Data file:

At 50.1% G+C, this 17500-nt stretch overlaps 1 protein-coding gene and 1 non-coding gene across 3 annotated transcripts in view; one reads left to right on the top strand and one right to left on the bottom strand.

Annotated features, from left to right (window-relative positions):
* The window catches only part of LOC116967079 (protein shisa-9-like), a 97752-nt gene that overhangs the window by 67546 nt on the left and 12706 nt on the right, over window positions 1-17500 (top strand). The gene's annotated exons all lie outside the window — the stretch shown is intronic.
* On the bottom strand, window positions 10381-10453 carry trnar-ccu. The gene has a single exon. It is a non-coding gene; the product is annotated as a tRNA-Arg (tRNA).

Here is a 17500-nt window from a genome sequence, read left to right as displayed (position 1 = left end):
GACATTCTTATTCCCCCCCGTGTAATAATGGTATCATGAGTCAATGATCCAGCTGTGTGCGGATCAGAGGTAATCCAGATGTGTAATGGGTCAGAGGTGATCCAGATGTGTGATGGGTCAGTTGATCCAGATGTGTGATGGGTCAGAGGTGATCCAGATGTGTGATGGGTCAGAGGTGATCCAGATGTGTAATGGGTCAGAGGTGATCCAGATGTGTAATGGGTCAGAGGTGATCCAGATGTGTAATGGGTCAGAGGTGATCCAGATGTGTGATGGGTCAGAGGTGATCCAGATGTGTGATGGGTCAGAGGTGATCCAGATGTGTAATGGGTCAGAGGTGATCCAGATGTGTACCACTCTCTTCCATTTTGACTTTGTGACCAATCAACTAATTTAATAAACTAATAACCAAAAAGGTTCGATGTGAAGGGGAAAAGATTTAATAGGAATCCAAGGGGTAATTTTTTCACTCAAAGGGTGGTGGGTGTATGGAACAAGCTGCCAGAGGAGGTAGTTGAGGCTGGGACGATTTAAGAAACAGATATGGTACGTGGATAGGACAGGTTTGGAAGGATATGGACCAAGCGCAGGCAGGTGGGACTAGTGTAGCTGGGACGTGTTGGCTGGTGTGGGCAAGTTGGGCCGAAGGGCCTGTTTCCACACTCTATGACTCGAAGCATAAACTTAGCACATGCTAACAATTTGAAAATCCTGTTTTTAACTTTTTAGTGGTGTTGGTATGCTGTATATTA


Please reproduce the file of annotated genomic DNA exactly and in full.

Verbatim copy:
At 50.1% G+C, this 17500-nt stretch overlaps 1 protein-coding gene and 1 non-coding gene across 3 annotated transcripts in view; one reads left to right on the top strand and one right to left on the bottom strand.

Annotated features, from left to right (window-relative positions):
* The window catches only part of LOC116967079 (protein shisa-9-like), a 97752-nt gene that overhangs the window by 67546 nt on the left and 12706 nt on the right, over window positions 1-17500 (top strand). The gene's annotated exons all lie outside the window — the stretch shown is intronic.
* On the bottom strand, window positions 10381-10453 carry trnar-ccu. The gene has a single exon. It is a non-coding gene; the product is annotated as a tRNA-Arg (tRNA).

Here is a 17500-nt window from a genome sequence, read left to right as displayed (position 1 = left end):
GACATTCTTATTCCCCCCCGTGTAATAATGGTATCATGAGTCAATGATCCAGCTGTGTGCGGATCAGAGGTAATCCAGATGTGTAATGGGTCAGAGGTGATCCAGATGTGTGATGGGTCAGTTGATCCAGATGTGTGATGGGTCAGAGGTGATCCAGATGTGTGATGGGTCAGAGGTGATCCAGATGTGTAATGGGTCAGAGGTGATCCAGATGTGTAATGGGTCAGAGGTGATCCAGATGTGTAATGGGTCAGAGGTGATCCAGATGTGTGATGGGTCAGAGGTGATCCAGATGTGTGATGGGTCAGAGGTGATCCAGATGTGTAATGGGTCAGAGGTGATCCAGATGTGTACCACTCTCTTCCATTTTGACTTTGTGACCAATCAACTAATTTAATAAACTAATAACCAAAAAGGTTCGATGTGAAGGGGAAAAGATTTAATAGGAATCCAAGGGGTAATTTTTTCACTCAAAGGGTGGTGGGTGTATGGAACAAGCTGCCAGAGGAGGTAGTTGAGGCTGGGACGATTTAAGAAACAGATATGGTACGTGGATAGGACAGGTTTGGAAGGATATGGACCAAGCGCAGGCAGGTGGGACTAGTGTAGCTGGGACGTGTTGGCTGGTGTGGGCAAGTTGGGCCGAAGGGCCTGTTTCCACACTCTATGACTCGAAGCATAAACTTAGCACATGCTAACAATTTGAAAATCCTGTTTTTAACTTTTTAGTGGTGTTGGTATGCTGTATATTA